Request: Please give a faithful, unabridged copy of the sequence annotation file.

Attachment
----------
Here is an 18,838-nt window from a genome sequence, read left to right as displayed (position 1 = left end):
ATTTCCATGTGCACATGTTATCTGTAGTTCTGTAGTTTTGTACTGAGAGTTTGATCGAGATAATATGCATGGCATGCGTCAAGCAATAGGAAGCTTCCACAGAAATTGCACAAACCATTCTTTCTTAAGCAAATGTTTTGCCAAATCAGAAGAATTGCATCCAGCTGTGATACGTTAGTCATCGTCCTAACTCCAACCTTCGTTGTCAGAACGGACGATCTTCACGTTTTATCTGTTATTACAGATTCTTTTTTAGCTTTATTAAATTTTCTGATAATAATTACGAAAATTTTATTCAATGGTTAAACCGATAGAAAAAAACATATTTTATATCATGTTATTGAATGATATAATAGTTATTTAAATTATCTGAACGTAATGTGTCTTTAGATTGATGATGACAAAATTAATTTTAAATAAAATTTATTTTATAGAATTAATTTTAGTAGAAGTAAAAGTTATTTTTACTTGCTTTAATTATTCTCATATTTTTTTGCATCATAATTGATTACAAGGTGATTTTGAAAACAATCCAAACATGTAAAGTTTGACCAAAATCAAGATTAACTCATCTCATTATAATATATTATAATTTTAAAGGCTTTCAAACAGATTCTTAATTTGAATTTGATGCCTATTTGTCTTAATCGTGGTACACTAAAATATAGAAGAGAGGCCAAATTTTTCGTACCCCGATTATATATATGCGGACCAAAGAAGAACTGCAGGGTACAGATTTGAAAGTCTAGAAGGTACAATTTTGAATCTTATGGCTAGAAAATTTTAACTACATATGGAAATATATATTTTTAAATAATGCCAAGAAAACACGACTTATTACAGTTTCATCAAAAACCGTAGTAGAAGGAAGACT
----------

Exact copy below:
Here is an 18,838-nt window from a genome sequence, read left to right as displayed (position 1 = left end):
ATTTCCATGTGCACATGTTATCTGTAGTTCTGTAGTTTTGTACTGAGAGTTTGATCGAGATAATATGCATGGCATGCGTCAAGCAATAGGAAGCTTCCACAGAAATTGCACAAACCATTCTTTCTTAAGCAAATGTTTTGCCAAATCAGAAGAATTGCATCCAGCTGTGATACGTTAGTCATCGTCCTAACTCCAACCTTCGTTGTCAGAACGGACGATCTTCACGTTTTATCTGTTATTACAGATTCTTTTTTAGCTTTATTAAATTTTCTGATAATAATTACGAAAATTTTATTCAATGGTTAAACCGATAGAAAAAAACATATTTTATATCATGTTATTGAATGATATAATAGTTATTTAAATTATCTGAACGTAATGTGTCTTTAGATTGATGATGACAAAATTAATTTTAAATAAAATTTATTTTATAGAATTAATTTTAGTAGAAGTAAAAGTTATTTTTACTTGCTTTAATTATTCTCATATTTTTTTGCATCATAATTGATTACAAGGTGATTTTGAAAACAATCCAAACATGTAAAGTTTGACCAAAATCAAGATTAACTCATCTCATTATAATATATTATAATTTTAAAGGCTTTCAAACAGATTCTTAATTTGAATTTGATGCCTATTTGTCTTAATCGTGGTACACTAAAATATAGAAGAGAGGCCAAATTTTTCGTACCCCGATTATATATATGCGGACCAAAGAAGAACTGCAGGGTACAGATTTGAAAGTCTAGAAGGTACAATTTTGAATCTTATGGCTAGAAAATTTTAACTACATATGGAAATATATATTTTTAAATAATGCCAAGAAAACACGACTTATTACAGTTTCATCAAAAACCGTAGTAGAAGGAAGACT